For more information on how to get started with Vivado, please refer to the Getting Started with Mercury 2 tutorial. Once you are familiar with how to create a new project from scratch, we can adapt this knowledge to create a project from the existing VHDL file found above to create a practical interface that will read from the status registers and write to the control registers from the XADC.

Creating a new project with source files

We will deviate from the tutorial first by ensuring that the “Do not specify sources at this time” box is left unchecked. This will allow us to specify the VHDL files to be added to the project before it is created. After unchecking the box, click next to add the source files.


Source files are added by clicking the “Add Files” button navigating the explorer to where you unzipped the files for the Sine Wave Generator and selecting all the VHDL files. Then click “Ok” to complete the addition of the source files into your project.


Once you click “Next”, follow the rest of the instructions for creating the project as found in the Getting Started with Mercury 2 tutorial including selecting the device and adding the Xilinix Design Constraints (XDC file) to your project.

Instantiate the XADC

Next we will instantiate the XADC with a configuration of reading a single channel, unipolar analog wave with continuous sampling. The channel we will be obtaining samples from will be the Vp/Vn differential input that is included on the Mercury 2 board. The configuration of the XADC is not quite so important in this tutorial as we will be demonstrating how to reconfigure the XADC to sample the channels you wish and read the digital values from the XADC via the Dynamic Reconfiguration Port (DRP).

While the initial configuration may not be as important, it is important to instantiate the XADC in your program in order to access the signals and nets associated with the XADC in order to establish an interface with the XADC. We will instantiate the XADC by utilizing the XADC IP Wizard included with Vivado 2018.2. For more information on instantiating the XADC, refer to the XADC datasheets.

Instantiate the XADC using the IP Wizard

Once you have finished all the steps in creating a new project outlined in the Getting Started with Mercury 2 guide, left-click on the IP catalog and search for the XADC wizard by using the search bar that will show up in the IP Catalog window. Double click the XADC Wizard to start the Custom IP process.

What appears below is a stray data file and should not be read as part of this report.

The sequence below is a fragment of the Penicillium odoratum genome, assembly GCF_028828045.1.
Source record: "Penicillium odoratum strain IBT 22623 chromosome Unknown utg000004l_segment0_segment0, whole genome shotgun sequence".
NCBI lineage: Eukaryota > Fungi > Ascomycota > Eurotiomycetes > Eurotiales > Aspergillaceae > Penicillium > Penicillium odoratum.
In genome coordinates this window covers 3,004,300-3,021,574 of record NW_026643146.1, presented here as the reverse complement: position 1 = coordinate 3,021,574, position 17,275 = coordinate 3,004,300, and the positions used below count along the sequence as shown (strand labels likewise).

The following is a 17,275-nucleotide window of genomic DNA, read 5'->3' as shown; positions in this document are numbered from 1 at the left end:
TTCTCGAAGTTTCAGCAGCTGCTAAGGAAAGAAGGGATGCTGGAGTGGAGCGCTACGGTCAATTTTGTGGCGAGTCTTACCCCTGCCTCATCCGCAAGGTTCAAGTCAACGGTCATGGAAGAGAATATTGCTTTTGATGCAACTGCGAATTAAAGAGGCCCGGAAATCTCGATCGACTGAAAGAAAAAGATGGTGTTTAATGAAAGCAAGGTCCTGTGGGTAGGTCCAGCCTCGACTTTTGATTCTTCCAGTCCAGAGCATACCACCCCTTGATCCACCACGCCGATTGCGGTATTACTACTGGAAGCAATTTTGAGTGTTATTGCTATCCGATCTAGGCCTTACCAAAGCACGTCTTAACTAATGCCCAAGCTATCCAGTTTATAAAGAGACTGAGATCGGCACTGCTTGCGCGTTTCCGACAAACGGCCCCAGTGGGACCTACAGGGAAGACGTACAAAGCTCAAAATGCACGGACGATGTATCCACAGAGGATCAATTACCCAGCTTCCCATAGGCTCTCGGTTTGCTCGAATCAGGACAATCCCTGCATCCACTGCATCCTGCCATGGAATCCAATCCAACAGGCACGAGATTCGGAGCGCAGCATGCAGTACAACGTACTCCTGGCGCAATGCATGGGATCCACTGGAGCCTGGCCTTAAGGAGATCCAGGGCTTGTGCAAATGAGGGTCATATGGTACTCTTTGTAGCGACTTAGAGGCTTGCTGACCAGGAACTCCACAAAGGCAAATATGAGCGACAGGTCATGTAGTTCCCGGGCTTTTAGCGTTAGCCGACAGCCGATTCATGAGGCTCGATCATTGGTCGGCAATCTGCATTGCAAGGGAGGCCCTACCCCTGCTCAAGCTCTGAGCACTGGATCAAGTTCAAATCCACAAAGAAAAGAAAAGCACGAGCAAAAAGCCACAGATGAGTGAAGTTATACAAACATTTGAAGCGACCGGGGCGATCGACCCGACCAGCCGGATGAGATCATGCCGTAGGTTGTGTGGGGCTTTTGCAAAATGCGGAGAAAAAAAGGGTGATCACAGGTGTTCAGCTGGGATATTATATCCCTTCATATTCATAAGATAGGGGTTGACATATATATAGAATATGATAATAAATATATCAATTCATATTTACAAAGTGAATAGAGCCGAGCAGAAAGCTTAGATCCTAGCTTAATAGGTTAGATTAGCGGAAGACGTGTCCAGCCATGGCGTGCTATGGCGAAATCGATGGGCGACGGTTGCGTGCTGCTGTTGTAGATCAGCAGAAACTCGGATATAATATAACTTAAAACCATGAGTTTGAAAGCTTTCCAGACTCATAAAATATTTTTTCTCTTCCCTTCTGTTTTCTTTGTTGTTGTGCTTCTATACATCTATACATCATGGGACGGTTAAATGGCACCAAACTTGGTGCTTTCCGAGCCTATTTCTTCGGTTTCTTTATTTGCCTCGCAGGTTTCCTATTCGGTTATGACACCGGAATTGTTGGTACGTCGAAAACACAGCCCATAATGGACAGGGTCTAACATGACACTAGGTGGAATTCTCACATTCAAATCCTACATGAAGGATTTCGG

Once you open the Custom IP window for the XADC, you will be greeted with many options for the initial configuration of the XADC. While some of the pre-configurations will not be necessary, it is important that the nets that will be used for reading the values and the reconfiguration of the XADC are obtained. As such, a few selections will be important to be made i.e. making sure the DRP is selected as an interface option.

In our source file, the module ports from another module called “XADC_IP”. It is important that this matches the name for the Component Name of the IP that will be created. The first thing we do, then, is change the Component Name so that it matches the entity found in our source file..


For our pre-configuration, make sure the following selections are made for each of the tabs available in the Custom IP window for the instantiation of the XADC:

After all appropriate selections are made, finalize the instantiation of the XADC IP block by clicking “OK” and generating the output products as “Out of context per IP” in the Synthesis Options. Next, verify the addition of the XADC instantiation and the entity to your project by checking the Sources window for the appropriate hierarchy of source files.


The entity is the part of the module that is used to communicate with other modules through their entities or to the FPGA by mapping to a pin that is specified in the Xilinx Design Constraint (XDC). The architecture of the module is what designates how the module will work given the parameters passed through its entity.

You will note that all the modules are required to create the sine wave generator. The structuring of the project is done automatically in Vivado when the project is created. You can verify the hierarchy of the structure by expanding the “Design Sources” folder in the “Sources” window. Each level is illustrated by indenting sub-modules to the right.

Using the Mercury2_XADC Module